• 1. Adapted from NIH/National Institute on Alcohol Abuse and Alcoholism. 2001-2002 Survey Finds That Many Recover From Alcoholism: Researchers Identify Factors Associated with Abstinent and Non-Abstinent Recovery. National Institute on Alcohol Abuse and Alcoholism press release, January 19, 2005.

Readings

  • Alcoholics Anonymous. Alcoholics Anonymous. New York: Alcoholics Anonymous World Services, Inc.
  • Brodsky, A., and Peele, S. AA's Tactics are Harmful. In: Wekesser, C. (Ed.). Alcoholism. San Diego: Greenhaven, 1994. Pp. 93-103.
  • Brown, D. Medication May Help Alcoholics Stay Sober. In: Barbour, S. (Ed.). Alcohol. San Diego: Greenhaven, 1998. Pp. 144-148.
  • Bufe, C. Studies Show Alcoholics Anonymous Is Ineffective. In: Wekesser, C. (Ed.). Alcoholism. San Diego: Greenhaven, 1994. Pp. 72-81.
  • Burman, S. All-Women Groups Can Help Female Alcoholics. In: Wekesser, C. (Ed.). Alcoholism. San Diego: Greenhaven, 1994. Pp. 220-229.
  • Carr, N. J. Alcoholics Anonymous is Effective. In: Barbour, S. (Ed.). Alcohol. San Diego: Greenhaven, 1998. Pp. 113-119.
  • Christopher, J. Secular Organizations for Sobriety is an Effective Self-Help Program. In: Barbour, S. (Ed.). Alcohol. San Diego: Greenhaven, 1998. Pp. 128-134.
  • Christopher, J. How to Stay Sober: Recovery Without Religion. Buffalo, NY: Prometheus, l988.
  • Crandell, J. S. Controlled Drinking Can Help Alcoholics Recover. In: Cozic, C. P., and Swisher, K. (Ed.). Chemical Dependency. San Diego: Greenhaven, 1991. Pp. 218-224.
  • Dorsman, J. How to Quit Drinking Without AA: A Complete Self-Help Guide. Newark, DE: New Dawn, 1993.
  • Ellis, A., and Velten, E. When AA Doesn't Work for You: Rational Steps to Quitting Alcohol. Fort Lee, NJ: Barricade, 1992.
  • Fingarette, H. Heavy Drinking: The Myth of Alcoholism as a Disease. Berkeley: University OS California Press, 1988.
  • FitzGerald, K. W. Alcoholism is a Disease. In: Cozic, C. P., and Swisher, K. (Eds.). Chemical Dependency. San Diego: Greenhaven, 199I. Pp. 96-100.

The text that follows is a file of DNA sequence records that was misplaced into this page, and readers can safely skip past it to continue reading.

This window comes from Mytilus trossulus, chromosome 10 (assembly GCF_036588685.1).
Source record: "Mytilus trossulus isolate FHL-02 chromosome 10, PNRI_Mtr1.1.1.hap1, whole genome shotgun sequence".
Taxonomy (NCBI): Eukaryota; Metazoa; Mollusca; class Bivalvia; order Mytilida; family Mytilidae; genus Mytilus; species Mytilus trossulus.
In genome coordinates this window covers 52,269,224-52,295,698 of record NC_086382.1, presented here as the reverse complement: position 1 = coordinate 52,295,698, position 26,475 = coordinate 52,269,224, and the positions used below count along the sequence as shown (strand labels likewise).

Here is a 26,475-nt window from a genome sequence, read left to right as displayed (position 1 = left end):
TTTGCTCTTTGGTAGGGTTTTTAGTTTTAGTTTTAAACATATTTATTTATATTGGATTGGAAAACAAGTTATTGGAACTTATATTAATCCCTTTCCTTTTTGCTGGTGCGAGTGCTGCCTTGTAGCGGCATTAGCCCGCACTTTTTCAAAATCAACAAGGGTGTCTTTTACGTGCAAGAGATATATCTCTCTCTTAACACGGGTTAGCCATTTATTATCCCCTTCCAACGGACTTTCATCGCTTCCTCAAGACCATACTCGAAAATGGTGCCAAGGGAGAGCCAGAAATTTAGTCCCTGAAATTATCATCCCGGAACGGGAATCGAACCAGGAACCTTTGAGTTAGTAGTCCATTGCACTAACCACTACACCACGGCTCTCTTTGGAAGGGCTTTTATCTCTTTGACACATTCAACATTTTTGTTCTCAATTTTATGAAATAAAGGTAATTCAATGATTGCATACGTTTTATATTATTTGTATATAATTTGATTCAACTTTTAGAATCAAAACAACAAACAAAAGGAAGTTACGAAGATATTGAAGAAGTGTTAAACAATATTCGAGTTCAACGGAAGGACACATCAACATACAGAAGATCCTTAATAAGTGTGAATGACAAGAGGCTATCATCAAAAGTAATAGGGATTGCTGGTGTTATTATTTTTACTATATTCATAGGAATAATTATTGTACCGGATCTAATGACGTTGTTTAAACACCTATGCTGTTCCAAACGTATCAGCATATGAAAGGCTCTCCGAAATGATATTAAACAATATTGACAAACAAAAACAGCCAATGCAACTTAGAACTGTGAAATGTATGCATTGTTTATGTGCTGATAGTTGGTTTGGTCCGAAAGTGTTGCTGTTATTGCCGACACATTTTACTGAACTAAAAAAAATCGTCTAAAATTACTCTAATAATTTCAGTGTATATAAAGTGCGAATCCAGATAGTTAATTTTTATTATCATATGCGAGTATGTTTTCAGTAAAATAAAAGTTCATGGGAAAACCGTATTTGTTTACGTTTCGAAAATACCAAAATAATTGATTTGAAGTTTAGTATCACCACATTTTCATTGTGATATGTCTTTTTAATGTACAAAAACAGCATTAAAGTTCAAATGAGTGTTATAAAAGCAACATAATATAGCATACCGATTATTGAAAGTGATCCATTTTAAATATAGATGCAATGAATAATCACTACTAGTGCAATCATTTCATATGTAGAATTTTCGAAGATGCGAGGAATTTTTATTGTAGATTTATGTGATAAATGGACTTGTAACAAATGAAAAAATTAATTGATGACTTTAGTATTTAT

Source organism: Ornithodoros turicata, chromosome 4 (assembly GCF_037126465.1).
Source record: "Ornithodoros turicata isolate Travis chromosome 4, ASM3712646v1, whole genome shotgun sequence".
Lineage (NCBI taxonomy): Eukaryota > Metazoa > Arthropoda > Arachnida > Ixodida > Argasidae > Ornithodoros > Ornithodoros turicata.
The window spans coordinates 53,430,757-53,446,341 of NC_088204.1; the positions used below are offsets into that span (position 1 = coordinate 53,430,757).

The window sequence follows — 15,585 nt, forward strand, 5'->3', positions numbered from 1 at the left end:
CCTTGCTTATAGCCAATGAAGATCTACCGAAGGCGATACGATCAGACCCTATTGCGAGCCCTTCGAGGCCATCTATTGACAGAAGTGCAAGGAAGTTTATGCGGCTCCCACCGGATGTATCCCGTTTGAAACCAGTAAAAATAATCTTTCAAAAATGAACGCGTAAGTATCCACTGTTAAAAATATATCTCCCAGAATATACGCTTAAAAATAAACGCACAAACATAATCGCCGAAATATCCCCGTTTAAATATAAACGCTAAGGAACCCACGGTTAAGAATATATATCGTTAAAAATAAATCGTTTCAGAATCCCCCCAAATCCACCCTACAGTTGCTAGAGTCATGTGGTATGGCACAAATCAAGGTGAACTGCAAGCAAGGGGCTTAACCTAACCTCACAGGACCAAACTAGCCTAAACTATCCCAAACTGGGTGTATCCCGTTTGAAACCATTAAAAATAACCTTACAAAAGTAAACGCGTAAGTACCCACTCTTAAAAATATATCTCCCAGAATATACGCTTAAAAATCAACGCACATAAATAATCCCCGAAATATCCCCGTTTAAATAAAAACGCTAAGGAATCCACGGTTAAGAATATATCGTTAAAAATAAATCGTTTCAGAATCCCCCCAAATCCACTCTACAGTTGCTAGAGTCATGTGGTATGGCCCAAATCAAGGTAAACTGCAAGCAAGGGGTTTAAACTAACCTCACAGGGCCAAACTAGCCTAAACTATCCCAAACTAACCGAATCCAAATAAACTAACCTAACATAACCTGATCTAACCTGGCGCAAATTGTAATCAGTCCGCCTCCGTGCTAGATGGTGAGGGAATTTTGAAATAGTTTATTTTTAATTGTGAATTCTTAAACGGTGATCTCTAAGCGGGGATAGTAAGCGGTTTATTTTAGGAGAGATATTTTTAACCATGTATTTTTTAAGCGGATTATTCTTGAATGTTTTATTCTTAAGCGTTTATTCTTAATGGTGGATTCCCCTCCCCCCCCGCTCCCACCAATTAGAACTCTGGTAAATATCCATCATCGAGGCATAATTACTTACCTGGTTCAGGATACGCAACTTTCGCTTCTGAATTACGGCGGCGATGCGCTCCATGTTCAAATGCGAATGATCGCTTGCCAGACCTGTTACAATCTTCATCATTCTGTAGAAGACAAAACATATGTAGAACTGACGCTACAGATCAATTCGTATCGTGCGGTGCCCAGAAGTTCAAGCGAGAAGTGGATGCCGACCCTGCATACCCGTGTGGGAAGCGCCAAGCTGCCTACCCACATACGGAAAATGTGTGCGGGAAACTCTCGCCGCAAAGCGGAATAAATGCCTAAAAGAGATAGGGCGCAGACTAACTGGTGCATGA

• Fox, V. Alcoholics Anonymous is Ineffective. In: Barbour, S. Alcohol. San Diego: Greenhaven, 1998. Pp. 120-127.
  • Fox, V. Addiction: Change and Choice: The New View of Alcoholism. Tucson, AZ: See Sharp, 1993.
  • Galanter, M. Psychotherapy Can Help Alcoholics. In: Wekesser, C. (Ed.). Alcoholism. San Diego: Greenhaven, 1994. Pp. 202-210.
  • Gorski, T. T. Alcoholism Should be Treated as a Disease. In: Barbour, S. (Ed.). Alcohol. San Diego: Greenhaven, 1998. Pp. 98-104.
  • Gorshi, T. T. Alcoholics Anonymous Is the Most Effective Treatment for Alcoholism. In: Wekesser, C. (Ed.). Alcoholism. San Diego: Greenhaven, 1994. Pp. 64-60.
  • Granfield, R. Coming Clean: Overcoming Addictions without Treatment. New York: New York University Press, 1999.
  • Heather, N., and Robertson, I. Controlled Drinking. London, England: Methuen, 1983.
  • House Committee on Health and Long-Time Care. Treatment Designed for Elderly Alcoholics Could be Effective. In: Wekesser, C. (Ed.). Alcoholism. San Diego: Greenhaven, 1994. Pp. 230-237.
  • Jellinek, E. M. The Disease Concept of Alcoholism. New Haven, CT: Hillhouse, 1960.
  • Johnson, V. E. I'll Quit Tomorrow: A Practical Guide to Alcoholism Treatment. San Francisco: Harper & Row, 1980.